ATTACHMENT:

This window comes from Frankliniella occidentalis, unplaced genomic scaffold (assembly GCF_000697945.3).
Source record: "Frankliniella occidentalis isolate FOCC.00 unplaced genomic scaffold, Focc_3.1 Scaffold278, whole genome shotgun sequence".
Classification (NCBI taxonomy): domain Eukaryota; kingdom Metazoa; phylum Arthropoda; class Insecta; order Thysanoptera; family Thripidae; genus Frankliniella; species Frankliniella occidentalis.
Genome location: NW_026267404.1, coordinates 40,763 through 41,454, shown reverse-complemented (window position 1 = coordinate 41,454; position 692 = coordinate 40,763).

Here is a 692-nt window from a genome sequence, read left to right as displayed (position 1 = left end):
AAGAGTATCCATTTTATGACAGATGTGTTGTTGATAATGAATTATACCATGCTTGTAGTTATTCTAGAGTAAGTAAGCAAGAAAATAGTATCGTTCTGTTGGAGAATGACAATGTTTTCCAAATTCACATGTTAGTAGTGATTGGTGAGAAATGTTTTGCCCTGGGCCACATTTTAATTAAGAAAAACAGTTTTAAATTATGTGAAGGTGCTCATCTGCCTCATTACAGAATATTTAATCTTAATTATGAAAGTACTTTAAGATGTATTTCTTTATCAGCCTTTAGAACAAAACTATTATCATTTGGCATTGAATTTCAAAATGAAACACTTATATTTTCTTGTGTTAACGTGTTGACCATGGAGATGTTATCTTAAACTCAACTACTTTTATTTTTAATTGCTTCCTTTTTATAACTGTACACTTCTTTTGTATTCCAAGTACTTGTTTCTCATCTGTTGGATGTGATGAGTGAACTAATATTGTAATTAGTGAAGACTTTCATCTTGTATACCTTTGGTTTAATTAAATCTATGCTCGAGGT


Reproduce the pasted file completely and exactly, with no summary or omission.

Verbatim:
This window comes from Frankliniella occidentalis, unplaced genomic scaffold (assembly GCF_000697945.3).
Source record: "Frankliniella occidentalis isolate FOCC.00 unplaced genomic scaffold, Focc_3.1 Scaffold278, whole genome shotgun sequence".
Classification (NCBI taxonomy): domain Eukaryota; kingdom Metazoa; phylum Arthropoda; class Insecta; order Thysanoptera; family Thripidae; genus Frankliniella; species Frankliniella occidentalis.
Genome location: NW_026267404.1, coordinates 40,763 through 41,454, shown reverse-complemented (window position 1 = coordinate 41,454; position 692 = coordinate 40,763).

Here is a 692-nt window from a genome sequence, read left to right as displayed (position 1 = left end):
AAGAGTATCCATTTTATGACAGATGTGTTGTTGATAATGAATTATACCATGCTTGTAGTTATTCTAGAGTAAGTAAGCAAGAAAATAGTATCGTTCTGTTGGAGAATGACAATGTTTTCCAAATTCACATGTTAGTAGTGATTGGTGAGAAATGTTTTGCCCTGGGCCACATTTTAATTAAGAAAAACAGTTTTAAATTATGTGAAGGTGCTCATCTGCCTCATTACAGAATATTTAATCTTAATTATGAAAGTACTTTAAGATGTATTTCTTTATCAGCCTTTAGAACAAAACTATTATCATTTGGCATTGAATTTCAAAATGAAACACTTATATTTTCTTGTGTTAACGTGTTGACCATGGAGATGTTATCTTAAACTCAACTACTTTTATTTTTAATTGCTTCCTTTTTATAACTGTACACTTCTTTTGTATTCCAAGTACTTGTTTCTCATCTGTTGGATGTGATGAGTGAACTAATATTGTAATTAGTGAAGACTTTCATCTTGTATACCTTTGGTTTAATTAAATCTATGCTCGAGGT